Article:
In FY20, the cumulative growth of eight core industries stood at 0.6%. As of 31 March, 26.02 million households got electricity connection under the Saubhagya Scheme. In 2019, the infrastructure sector witnessed seven mergers and acquisition (M&A) deals worth US$ 1,461 million. The residential construction industry in value terms increased at a CAGR of 6% during 2015-2019. The commercial building construction market in value terms is expected to record a CAGR of 6.8% over the forecast period. The infrastructure construction was estimated to be USD 3.3 billion in 2019, posting a CAGR of 4.8% during the review period.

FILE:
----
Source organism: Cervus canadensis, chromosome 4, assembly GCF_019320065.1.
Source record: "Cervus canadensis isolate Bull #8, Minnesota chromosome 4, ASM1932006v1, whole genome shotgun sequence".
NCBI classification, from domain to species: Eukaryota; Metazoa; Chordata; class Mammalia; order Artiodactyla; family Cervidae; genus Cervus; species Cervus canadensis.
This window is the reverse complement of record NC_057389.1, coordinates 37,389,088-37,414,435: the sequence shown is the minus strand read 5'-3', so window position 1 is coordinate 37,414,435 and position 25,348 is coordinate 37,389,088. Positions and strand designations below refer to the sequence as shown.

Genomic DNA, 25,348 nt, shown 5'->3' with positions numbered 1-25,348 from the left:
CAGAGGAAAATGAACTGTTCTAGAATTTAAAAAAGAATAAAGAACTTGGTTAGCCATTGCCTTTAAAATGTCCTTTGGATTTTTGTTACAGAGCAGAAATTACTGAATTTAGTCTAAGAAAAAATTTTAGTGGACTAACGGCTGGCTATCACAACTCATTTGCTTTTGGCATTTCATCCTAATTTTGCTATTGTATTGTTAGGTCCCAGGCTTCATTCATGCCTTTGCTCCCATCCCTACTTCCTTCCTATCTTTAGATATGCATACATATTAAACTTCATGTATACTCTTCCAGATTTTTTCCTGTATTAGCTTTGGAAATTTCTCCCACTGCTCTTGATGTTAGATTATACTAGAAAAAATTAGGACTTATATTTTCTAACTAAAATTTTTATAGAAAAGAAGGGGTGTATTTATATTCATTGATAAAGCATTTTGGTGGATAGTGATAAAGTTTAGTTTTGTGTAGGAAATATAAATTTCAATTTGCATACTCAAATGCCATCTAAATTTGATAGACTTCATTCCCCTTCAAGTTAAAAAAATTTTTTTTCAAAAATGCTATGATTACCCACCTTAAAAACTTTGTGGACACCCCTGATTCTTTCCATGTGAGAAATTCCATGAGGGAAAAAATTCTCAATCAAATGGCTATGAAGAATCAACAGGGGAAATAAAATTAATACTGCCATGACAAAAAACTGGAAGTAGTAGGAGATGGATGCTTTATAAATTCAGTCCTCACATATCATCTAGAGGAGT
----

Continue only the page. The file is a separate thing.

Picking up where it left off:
The Indian real estate sector has witnessed high growth in recent times with rising demand for office and domestic spaces. Real estate attracted around Rs 43,780 crore (US$ 6.26 billion) in investment in 2019. The retail segment drew a Private Equity investment of around US$ 1 billion in 2019. Institutional investment in the sector reached US$ 712 million during the quarter ended in March 2020. According to the Department for Promotion of Industry and Internal Trade Policy (DPIIT), construction is the fourth largest sector in terms of FDI inflow.
How will the Indian Housing Infrastructure survive the COVID-19 pandemic in the future ahead?